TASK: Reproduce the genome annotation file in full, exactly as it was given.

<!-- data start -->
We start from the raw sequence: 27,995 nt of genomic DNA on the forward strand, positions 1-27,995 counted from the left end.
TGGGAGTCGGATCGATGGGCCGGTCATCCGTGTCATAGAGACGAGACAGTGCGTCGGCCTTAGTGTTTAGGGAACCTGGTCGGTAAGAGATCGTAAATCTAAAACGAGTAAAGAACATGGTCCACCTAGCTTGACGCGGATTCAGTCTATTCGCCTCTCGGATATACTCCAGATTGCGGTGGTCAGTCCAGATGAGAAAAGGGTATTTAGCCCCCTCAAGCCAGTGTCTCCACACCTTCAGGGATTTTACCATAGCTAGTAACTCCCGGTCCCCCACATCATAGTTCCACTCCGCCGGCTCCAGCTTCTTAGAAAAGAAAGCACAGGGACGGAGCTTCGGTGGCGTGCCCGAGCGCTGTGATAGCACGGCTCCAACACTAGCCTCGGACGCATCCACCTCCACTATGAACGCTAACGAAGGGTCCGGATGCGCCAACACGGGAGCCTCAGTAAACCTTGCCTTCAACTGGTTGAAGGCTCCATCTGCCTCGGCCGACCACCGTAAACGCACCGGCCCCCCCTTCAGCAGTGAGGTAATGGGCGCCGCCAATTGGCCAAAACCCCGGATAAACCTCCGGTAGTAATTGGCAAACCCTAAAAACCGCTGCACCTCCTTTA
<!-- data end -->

We start from the raw sequence: 27,995 nt of genomic DNA on the forward strand, positions 1-27,995 counted from the left end.
TGGGAGTCGGATCGATGGGCCGGTCATCCGTGTCATAGAGACGAGACAGTGCGTCGGCCTTAGTGTTTAGGGAACCTGGTCGGTAAGAGATCGTAAATCTAAAACGAGTAAAGAACATGGTCCACCTAGCTTGACGCGGATTCAGTCTATTCGCCTCTCGGATATACTCCAGATTGCGGTGGTCAGTCCAGATGAGAAAAGGGTATTTAGCCCCCTCAAGCCAGTGTCTCCACACCTTCAGGGATTTTACCATAGCTAGTAACTCCCGGTCCCCCACATCATAGTTCCACTCCGCCGGCTCCAGCTTCTTAGAAAAGAAAGCACAGGGACGGAGCTTCGGTGGCGTGCCCGAGCGCTGTGATAGCACGGCTCCAACACTAGCCTCGGACGCATCCACCTCCACTATGAACGCTAACGAAGGGTCCGGATGCGCCAACACGGGAGCCTCAGTAAACCTTGCCTTCAACTGGTTGAAGGCTCCATCTGCCTCGGCCGACCACCGTAAACGCACCGGCCCCCCCTTCAGCAGTGAGGTAATGGGCGCCGCCAATTGGCCAAAACCCCGGATAAACCTCCGGTAGTAATTGGCAAACCCTAAAAACCGCTGCACCTCCTTTA